10 Ways To Gain Energy From A Long-Haul Flight
April 14, 2011 1 Comment
Flying used to drain my energy. Whether on a short or long flight, I could not sleep. I could not rest. I felt crammed. I got stressed. I was inconvenienced by airport security. All of this went on for many years. Then, I decided not to wait to be comfortable until I was in a position of control, could travel business class or could avoid flying altogether. Rather, I decided it was a question of attitude and technique. In short, I started applying my very own principles of leadership from below to air travel. Overnight, I started looking at a flight as a relief. I actually gained energy from it. In fact, even on long-haul flights, I rarely get to all my planned pursuits. How did I do it? Let me explain.
1. Pick an airline
With fear of sounding like a marketing agent for frequent flyer programmes, pick an airline and stick to it. Not only will you have a quicker check-in, get lounge access, board early, and get your luggage early, you will also know more about what do do if anything about your travel situation changes. You will be aware what generally happens if the flight is delayed or cancelled. You will know the layout of the aircraft for each particular route so you can pick the best seat. You may even get to know the call center, cabin crews or check-in staff, which can come in very handy.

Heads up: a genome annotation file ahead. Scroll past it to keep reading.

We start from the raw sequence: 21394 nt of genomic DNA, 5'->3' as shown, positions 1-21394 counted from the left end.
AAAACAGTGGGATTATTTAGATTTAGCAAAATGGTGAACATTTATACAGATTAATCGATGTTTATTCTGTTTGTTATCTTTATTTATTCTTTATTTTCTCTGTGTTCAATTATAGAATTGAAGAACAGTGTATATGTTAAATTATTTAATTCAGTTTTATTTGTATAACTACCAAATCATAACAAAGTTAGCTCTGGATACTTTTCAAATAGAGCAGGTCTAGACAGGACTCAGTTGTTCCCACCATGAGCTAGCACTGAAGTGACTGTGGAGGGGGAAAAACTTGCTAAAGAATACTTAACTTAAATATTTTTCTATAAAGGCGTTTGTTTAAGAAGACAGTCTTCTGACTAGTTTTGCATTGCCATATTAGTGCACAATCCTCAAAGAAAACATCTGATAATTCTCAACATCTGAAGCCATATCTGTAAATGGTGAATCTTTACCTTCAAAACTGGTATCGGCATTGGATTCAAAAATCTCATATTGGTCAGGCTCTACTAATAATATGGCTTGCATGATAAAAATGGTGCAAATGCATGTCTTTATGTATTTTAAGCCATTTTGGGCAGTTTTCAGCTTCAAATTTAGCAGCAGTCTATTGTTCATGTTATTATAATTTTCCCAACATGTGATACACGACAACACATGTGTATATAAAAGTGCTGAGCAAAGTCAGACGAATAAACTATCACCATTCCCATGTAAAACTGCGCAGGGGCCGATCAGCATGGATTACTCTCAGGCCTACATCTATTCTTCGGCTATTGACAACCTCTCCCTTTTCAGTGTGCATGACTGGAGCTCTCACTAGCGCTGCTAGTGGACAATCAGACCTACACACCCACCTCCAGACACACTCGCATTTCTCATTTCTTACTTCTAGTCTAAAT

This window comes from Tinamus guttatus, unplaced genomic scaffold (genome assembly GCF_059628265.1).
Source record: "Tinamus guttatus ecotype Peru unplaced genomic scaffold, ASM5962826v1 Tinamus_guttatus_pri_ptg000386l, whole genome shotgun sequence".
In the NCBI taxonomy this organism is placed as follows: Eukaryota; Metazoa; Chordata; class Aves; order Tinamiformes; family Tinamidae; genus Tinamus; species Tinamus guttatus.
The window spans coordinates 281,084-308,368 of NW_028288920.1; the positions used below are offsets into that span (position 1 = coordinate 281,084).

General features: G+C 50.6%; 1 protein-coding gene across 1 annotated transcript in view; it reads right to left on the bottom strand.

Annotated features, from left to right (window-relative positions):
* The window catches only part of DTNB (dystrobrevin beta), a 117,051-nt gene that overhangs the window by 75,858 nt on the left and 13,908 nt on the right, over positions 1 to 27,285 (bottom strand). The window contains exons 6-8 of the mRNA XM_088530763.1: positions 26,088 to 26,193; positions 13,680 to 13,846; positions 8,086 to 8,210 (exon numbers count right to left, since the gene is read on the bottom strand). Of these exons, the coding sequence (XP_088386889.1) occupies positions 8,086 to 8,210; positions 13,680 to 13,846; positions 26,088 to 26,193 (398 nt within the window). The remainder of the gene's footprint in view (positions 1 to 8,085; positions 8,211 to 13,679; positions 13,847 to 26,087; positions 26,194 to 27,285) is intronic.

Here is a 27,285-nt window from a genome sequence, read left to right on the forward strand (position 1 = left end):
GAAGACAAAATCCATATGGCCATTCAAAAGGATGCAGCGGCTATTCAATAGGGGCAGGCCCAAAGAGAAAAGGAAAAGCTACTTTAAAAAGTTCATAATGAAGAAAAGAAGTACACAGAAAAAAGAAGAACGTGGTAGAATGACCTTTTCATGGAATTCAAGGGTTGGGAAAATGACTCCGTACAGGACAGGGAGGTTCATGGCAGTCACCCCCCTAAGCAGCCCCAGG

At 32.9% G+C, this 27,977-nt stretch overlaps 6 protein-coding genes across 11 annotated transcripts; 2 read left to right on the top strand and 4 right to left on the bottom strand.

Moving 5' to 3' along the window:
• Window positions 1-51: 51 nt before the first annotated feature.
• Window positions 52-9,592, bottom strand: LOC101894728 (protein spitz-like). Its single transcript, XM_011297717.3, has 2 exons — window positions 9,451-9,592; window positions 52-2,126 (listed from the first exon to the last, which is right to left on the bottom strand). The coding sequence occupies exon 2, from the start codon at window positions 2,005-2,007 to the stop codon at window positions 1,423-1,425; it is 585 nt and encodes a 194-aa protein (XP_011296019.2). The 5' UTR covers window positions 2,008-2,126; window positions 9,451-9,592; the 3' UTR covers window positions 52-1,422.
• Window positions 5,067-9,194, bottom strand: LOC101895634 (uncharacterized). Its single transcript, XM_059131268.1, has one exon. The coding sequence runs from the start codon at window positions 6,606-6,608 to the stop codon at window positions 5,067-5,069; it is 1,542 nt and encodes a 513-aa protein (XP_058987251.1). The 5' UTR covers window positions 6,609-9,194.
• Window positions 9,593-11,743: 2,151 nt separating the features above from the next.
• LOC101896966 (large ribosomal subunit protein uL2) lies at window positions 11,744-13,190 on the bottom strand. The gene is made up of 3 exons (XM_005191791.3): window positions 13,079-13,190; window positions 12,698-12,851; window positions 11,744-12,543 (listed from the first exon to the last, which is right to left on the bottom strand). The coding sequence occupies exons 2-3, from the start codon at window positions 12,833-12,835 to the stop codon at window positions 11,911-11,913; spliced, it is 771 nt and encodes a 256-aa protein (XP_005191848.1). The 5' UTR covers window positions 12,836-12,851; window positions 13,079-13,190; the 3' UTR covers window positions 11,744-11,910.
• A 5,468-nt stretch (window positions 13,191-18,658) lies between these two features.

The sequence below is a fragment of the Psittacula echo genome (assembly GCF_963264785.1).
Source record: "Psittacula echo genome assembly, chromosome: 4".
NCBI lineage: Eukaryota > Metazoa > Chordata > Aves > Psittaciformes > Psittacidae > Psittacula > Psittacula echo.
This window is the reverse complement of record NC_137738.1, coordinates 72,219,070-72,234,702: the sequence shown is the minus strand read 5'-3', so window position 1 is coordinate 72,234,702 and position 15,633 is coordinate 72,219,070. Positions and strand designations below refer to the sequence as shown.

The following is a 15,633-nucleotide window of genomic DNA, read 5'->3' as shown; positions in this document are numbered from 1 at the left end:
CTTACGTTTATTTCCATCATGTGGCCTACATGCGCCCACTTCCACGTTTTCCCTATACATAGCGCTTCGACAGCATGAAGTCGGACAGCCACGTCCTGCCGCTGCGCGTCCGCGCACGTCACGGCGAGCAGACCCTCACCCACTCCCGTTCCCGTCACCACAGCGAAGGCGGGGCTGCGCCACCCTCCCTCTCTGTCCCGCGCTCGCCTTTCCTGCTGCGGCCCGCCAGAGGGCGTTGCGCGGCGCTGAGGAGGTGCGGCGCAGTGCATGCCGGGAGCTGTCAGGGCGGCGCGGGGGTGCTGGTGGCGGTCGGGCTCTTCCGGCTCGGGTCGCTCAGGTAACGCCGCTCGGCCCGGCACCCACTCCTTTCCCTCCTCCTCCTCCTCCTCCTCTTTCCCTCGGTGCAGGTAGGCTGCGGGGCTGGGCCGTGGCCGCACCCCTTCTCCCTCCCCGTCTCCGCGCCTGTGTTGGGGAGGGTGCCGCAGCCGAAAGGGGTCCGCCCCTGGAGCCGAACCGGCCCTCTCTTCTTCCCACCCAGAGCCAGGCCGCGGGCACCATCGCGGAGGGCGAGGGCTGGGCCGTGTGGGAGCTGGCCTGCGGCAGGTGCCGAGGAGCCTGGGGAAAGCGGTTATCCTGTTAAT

Many would instinctively pick a window seat to be undisturbed and to look at the sky. Fine. However, I recommend picking an aisle seat to give you the most flexibility. You do risk having to get up several times for people who need to use the toilet or want to move around, but being blocked is not an option for me.
2. Mentally prepare for the flight
Preparation is everything. You need to start this the moment you have bought the ticket. First the mental change: start imagining you are on the flight, completely at ease, think of the things you would like to do, how you would want to relax, what you want to spend this time on. Do you mainly want to sleep, relax, study, read leisurely, watch a movie, talk to a stranger, watch people or something else? This is not only a mental exercise, it has consequences. Think of all the obstacles that are likely to occur along the way. Try to remember specifically what frustrated you on the last flight and think of remedies. Write down any major conclusions and pack it with your bag for later reference and act on it if anything is required.